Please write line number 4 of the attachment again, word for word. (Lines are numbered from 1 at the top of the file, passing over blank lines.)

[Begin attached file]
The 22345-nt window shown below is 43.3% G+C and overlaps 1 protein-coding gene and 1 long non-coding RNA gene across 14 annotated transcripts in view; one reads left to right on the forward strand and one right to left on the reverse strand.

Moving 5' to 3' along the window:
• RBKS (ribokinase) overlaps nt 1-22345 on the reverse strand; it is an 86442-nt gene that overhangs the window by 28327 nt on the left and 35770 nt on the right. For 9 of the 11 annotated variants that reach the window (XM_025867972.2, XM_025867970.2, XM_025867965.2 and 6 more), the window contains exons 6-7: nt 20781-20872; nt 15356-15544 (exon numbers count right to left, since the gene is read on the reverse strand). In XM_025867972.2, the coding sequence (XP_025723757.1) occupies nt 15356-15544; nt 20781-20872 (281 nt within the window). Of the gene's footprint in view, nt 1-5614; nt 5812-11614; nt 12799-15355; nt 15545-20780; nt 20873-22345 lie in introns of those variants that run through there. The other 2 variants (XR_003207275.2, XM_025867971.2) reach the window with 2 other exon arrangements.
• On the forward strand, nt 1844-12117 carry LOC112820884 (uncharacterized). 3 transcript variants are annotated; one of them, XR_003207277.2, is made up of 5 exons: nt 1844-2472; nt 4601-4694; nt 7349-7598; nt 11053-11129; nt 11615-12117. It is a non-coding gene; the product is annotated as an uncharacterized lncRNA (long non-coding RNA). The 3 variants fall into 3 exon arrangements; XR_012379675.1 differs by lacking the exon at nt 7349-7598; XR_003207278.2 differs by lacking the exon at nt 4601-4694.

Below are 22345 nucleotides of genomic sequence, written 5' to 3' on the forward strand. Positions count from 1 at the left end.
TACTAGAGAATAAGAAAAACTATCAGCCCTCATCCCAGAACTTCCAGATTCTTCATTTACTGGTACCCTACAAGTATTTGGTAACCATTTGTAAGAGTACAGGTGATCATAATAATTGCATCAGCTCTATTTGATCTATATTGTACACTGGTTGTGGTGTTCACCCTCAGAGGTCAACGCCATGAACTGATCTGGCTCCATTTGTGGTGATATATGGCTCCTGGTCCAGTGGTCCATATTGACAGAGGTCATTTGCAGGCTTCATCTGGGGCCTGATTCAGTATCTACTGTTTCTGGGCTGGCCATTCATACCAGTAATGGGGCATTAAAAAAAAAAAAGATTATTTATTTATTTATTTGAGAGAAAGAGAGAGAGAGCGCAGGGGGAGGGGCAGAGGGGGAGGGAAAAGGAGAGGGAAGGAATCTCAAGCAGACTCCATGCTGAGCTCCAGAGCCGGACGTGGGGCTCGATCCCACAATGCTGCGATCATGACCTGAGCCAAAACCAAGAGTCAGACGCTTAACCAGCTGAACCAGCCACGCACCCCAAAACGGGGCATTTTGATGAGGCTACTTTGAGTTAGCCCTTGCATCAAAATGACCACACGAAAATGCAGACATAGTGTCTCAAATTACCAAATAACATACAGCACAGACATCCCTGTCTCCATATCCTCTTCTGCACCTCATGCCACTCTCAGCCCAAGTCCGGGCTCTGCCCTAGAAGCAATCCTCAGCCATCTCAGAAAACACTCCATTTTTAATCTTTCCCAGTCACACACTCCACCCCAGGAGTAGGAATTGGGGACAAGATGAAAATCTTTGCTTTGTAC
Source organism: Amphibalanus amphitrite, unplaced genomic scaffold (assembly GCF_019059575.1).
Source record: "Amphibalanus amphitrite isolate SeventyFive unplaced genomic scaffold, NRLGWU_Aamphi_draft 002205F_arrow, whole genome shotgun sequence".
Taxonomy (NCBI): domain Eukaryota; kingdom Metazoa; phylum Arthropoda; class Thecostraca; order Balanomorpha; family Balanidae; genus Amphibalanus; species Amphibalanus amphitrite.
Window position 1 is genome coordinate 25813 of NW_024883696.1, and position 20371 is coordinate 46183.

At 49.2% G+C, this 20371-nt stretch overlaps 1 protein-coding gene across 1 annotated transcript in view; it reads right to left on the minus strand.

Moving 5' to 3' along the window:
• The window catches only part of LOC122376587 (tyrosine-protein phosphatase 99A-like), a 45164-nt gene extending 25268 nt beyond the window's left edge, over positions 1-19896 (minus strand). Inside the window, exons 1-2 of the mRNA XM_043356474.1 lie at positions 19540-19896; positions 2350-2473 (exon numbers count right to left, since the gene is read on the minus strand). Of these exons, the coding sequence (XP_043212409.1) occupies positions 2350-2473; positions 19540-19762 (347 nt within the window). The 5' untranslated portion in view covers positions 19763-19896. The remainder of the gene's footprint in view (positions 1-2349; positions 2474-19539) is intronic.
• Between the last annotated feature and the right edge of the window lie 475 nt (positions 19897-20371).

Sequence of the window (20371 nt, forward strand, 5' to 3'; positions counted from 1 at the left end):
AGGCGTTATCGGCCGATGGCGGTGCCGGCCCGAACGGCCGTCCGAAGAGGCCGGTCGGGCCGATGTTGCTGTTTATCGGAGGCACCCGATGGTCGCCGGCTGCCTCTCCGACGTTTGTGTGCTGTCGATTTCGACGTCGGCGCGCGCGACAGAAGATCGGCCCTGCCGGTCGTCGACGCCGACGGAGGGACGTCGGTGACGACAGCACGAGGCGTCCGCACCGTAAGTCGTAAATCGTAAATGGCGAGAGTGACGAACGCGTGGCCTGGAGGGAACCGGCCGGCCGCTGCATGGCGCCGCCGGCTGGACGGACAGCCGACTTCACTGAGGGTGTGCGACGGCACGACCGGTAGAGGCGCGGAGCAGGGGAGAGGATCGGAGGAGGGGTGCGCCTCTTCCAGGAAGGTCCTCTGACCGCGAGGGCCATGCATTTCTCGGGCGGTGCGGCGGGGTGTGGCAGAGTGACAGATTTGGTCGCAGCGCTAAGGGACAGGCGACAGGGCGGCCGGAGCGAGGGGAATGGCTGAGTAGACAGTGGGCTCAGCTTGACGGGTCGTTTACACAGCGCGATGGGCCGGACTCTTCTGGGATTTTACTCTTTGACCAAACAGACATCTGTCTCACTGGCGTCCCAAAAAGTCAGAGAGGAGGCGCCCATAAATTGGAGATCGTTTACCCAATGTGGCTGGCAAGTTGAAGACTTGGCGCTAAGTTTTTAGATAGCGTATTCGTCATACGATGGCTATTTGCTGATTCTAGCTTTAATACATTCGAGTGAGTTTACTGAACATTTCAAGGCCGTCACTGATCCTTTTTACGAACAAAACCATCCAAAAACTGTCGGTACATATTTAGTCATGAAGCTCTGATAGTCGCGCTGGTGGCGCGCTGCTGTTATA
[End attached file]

• On the forward strand, nt 1844-12117 carry LOC112820884 (uncharacterized). 3 transcript variants are annotated; one of them, XR_003207277.2, is made up of 5 exons: nt 1844-2472; nt 4601-4694; nt 7349-7598; nt 11053-11129; nt 11615-12117. It is a non-coding gene; the product is annotated as an uncharacterized lncRNA (long non-coding RNA). The 3 variants fall into 3 exon arrangements; XR_012379675.1 differs by lacking the exon at nt 7349-7598; XR_003207278.2 differs by lacking the exon at nt 4601-4694.